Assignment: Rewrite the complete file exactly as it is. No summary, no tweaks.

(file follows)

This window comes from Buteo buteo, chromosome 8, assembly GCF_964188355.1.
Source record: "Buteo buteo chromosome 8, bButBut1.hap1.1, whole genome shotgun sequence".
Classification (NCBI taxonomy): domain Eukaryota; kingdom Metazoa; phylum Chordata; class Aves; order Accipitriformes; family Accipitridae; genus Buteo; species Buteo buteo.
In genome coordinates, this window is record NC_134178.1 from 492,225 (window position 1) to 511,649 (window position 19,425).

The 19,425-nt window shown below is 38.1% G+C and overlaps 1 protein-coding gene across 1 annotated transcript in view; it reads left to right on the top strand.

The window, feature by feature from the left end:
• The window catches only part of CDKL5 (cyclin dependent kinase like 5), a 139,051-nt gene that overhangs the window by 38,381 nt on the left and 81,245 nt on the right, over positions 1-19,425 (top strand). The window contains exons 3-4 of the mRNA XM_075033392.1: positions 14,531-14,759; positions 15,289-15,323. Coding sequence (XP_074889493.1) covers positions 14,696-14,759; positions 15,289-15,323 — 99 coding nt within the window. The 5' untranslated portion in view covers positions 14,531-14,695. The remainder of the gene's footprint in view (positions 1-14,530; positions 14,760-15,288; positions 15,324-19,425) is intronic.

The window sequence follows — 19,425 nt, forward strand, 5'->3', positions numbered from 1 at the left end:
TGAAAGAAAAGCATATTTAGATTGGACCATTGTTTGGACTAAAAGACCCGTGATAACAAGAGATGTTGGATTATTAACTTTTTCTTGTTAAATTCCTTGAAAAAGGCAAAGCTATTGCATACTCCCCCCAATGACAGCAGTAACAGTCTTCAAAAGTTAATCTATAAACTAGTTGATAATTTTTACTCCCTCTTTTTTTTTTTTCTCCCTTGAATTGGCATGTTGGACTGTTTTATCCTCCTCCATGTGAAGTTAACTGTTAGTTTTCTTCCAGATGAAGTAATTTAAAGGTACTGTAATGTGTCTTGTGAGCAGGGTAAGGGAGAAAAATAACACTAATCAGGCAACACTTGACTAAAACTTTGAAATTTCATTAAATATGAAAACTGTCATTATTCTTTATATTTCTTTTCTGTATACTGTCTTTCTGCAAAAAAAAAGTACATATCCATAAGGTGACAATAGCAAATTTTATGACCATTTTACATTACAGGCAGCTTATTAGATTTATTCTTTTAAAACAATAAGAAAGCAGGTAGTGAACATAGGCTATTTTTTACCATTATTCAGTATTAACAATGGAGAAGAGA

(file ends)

This window comes from Buteo buteo, chromosome 8, assembly GCF_964188355.1.
Source record: "Buteo buteo chromosome 8, bButBut1.hap1.1, whole genome shotgun sequence".
Classification (NCBI taxonomy): domain Eukaryota; kingdom Metazoa; phylum Chordata; class Aves; order Accipitriformes; family Accipitridae; genus Buteo; species Buteo buteo.
In genome coordinates, this window is record NC_134178.1 from 492,225 (window position 1) to 511,649 (window position 19,425).

The 19,425-nt window shown below is 38.1% G+C and overlaps 1 protein-coding gene across 1 annotated transcript in view; it reads left to right on the top strand.

The window, feature by feature from the left end:
• The window catches only part of CDKL5 (cyclin dependent kinase like 5), a 139,051-nt gene that overhangs the window by 38,381 nt on the left and 81,245 nt on the right, over positions 1-19,425 (top strand). The window contains exons 3-4 of the mRNA XM_075033392.1: positions 14,531-14,759; positions 15,289-15,323. Coding sequence (XP_074889493.1) covers positions 14,696-14,759; positions 15,289-15,323 — 99 coding nt within the window. The 5' untranslated portion in view covers positions 14,531-14,695. The remainder of the gene's footprint in view (positions 1-14,530; positions 14,760-15,288; positions 15,324-19,425) is intronic.

The window sequence follows — 19,425 nt, forward strand, 5'->3', positions numbered from 1 at the left end:
TGAAAGAAAAGCATATTTAGATTGGACCATTGTTTGGACTAAAAGACCCGTGATAACAAGAGATGTTGGATTATTAACTTTTTCTTGTTAAATTCCTTGAAAAAGGCAAAGCTATTGCATACTCCCCCCAATGACAGCAGTAACAGTCTTCAAAAGTTAATCTATAAACTAGTTGATAATTTTTACTCCCTCTTTTTTTTTTTTCTCCCTTGAATTGGCATGTTGGACTGTTTTATCCTCCTCCATGTGAAGTTAACTGTTAGTTTTCTTCCAGATGAAGTAATTTAAAGGTACTGTAATGTGTCTTGTGAGCAGGGTAAGGGAGAAAAATAACACTAATCAGGCAACACTTGACTAAAACTTTGAAATTTCATTAAATATGAAAACTGTCATTATTCTTTATATTTCTTTTCTGTATACTGTCTTTCTGCAAAAAAAAAGTACATATCCATAAGGTGACAATAGCAAATTTTATGACCATTTTACATTACAGGCAGCTTATTAGATTTATTCTTTTAAAACAATAAGAAAGCAGGTAGTGAACATAGGCTATTTTTTACCATTATTCAGTATTAACAATGGAGAAGAGA